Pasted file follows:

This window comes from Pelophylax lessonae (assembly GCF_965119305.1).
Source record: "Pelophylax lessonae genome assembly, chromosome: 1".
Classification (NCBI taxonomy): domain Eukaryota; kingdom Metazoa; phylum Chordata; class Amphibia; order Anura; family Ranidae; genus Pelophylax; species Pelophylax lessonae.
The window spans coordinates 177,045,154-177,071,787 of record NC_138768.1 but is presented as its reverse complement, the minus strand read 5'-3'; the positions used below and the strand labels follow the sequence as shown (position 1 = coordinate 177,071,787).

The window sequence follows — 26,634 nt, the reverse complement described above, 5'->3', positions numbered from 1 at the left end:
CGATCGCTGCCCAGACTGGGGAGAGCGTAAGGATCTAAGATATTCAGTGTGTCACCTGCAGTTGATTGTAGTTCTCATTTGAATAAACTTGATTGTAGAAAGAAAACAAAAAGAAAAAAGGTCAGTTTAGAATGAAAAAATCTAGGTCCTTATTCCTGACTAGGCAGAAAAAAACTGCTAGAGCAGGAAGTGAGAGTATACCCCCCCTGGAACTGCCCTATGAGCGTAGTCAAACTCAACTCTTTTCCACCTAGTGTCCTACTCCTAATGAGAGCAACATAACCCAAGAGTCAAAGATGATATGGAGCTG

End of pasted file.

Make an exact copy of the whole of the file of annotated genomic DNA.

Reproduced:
This window comes from Pelophylax lessonae (assembly GCF_965119305.1).
Source record: "Pelophylax lessonae genome assembly, chromosome: 1".
Classification (NCBI taxonomy): domain Eukaryota; kingdom Metazoa; phylum Chordata; class Amphibia; order Anura; family Ranidae; genus Pelophylax; species Pelophylax lessonae.
The window spans coordinates 177,045,154-177,071,787 of record NC_138768.1 but is presented as its reverse complement, the minus strand read 5'-3'; the positions used below and the strand labels follow the sequence as shown (position 1 = coordinate 177,071,787).

The window sequence follows — 26,634 nt, the reverse complement described above, 5'->3', positions numbered from 1 at the left end:
CGATCGCTGCCCAGACTGGGGAGAGCGTAAGGATCTAAGATATTCAGTGTGTCACCTGCAGTTGATTGTAGTTCTCATTTGAATAAACTTGATTGTAGAAAGAAAACAAAAAGAAAAAAGGTCAGTTTAGAATGAAAAAATCTAGGTCCTTATTCCTGACTAGGCAGAAAAAAACTGCTAGAGCAGGAAGTGAGAGTATACCCCCCCTGGAACTGCCCTATGAGCGTAGTCAAACTCAACTCTTTTCCACCTAGTGTCCTACTCCTAATGAGAGCAACATAACCCAAGAGTCAAAGATGATATGGAGCTG